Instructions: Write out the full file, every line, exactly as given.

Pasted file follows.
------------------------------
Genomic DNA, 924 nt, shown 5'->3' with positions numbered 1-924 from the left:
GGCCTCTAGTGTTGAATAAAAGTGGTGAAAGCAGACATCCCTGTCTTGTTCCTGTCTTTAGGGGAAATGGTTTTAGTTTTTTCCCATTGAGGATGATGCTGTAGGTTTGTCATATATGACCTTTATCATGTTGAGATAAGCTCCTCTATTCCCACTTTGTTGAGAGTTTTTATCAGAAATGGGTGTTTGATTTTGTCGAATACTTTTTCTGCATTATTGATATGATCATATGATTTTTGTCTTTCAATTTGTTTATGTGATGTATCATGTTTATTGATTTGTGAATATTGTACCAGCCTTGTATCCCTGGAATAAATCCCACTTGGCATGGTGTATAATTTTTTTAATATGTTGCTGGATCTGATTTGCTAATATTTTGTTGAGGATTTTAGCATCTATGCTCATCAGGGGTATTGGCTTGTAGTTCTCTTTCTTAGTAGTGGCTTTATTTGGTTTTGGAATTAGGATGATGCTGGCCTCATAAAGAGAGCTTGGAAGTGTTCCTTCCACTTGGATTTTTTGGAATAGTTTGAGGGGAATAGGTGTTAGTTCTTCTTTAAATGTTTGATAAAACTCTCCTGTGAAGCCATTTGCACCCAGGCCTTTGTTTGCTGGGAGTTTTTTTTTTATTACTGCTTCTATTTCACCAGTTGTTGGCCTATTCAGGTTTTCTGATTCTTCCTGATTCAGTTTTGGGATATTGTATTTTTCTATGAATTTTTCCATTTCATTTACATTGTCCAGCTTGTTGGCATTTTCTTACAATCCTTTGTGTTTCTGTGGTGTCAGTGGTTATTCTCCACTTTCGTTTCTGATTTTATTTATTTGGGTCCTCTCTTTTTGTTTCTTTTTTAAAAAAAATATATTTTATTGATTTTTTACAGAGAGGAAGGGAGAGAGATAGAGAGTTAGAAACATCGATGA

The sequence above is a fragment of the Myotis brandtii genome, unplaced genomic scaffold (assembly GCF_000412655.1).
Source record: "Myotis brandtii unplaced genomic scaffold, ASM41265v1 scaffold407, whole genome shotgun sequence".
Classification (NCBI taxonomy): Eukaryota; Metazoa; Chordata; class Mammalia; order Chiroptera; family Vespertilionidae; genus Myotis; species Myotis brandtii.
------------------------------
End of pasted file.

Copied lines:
Genomic DNA, 924 nt, shown 5'->3' with positions numbered 1-924 from the left:
GGCCTCTAGTGTTGAATAAAAGTGGTGAAAGCAGACATCCCTGTCTTGTTCCTGTCTTTAGGGGAAATGGTTTTAGTTTTTTCCCATTGAGGATGATGCTGTAGGTTTGTCATATATGACCTTTATCATGTTGAGATAAGCTCCTCTATTCCCACTTTGTTGAGAGTTTTTATCAGAAATGGGTGTTTGATTTTGTCGAATACTTTTTCTGCATTATTGATATGATCATATGATTTTTGTCTTTCAATTTGTTTATGTGATGTATCATGTTTATTGATTTGTGAATATTGTACCAGCCTTGTATCCCTGGAATAAATCCCACTTGGCATGGTGTATAATTTTTTTAATATGTTGCTGGATCTGATTTGCTAATATTTTGTTGAGGATTTTAGCATCTATGCTCATCAGGGGTATTGGCTTGTAGTTCTCTTTCTTAGTAGTGGCTTTATTTGGTTTTGGAATTAGGATGATGCTGGCCTCATAAAGAGAGCTTGGAAGTGTTCCTTCCACTTGGATTTTTTGGAATAGTTTGAGGGGAATAGGTGTTAGTTCTTCTTTAAATGTTTGATAAAACTCTCCTGTGAAGCCATTTGCACCCAGGCCTTTGTTTGCTGGGAGTTTTTTTTTTATTACTGCTTCTATTTCACCAGTTGTTGGCCTATTCAGGTTTTCTGATTCTTCCTGATTCAGTTTTGGGATATTGTATTTTTCTATGAATTTTTCCATTTCATTTACATTGTCCAGCTTGTTGGCATTTTCTTACAATCCTTTGTGTTTCTGTGGTGTCAGTGGTTATTCTCCACTTTCGTTTCTGATTTTATTTATTTGGGTCCTCTCTTTTTGTTTCTTTTTTAAAAAAAATATATTTTATTGATTTTTTACAGAGAGGAAGGGAGAGAGATAGAGAGTTAGAAACATCGATGA

The sequence above is a fragment of the Myotis brandtii genome, unplaced genomic scaffold (assembly GCF_000412655.1).
Source record: "Myotis brandtii unplaced genomic scaffold, ASM41265v1 scaffold407, whole genome shotgun sequence".
Classification (NCBI taxonomy): Eukaryota; Metazoa; Chordata; class Mammalia; order Chiroptera; family Vespertilionidae; genus Myotis; species Myotis brandtii.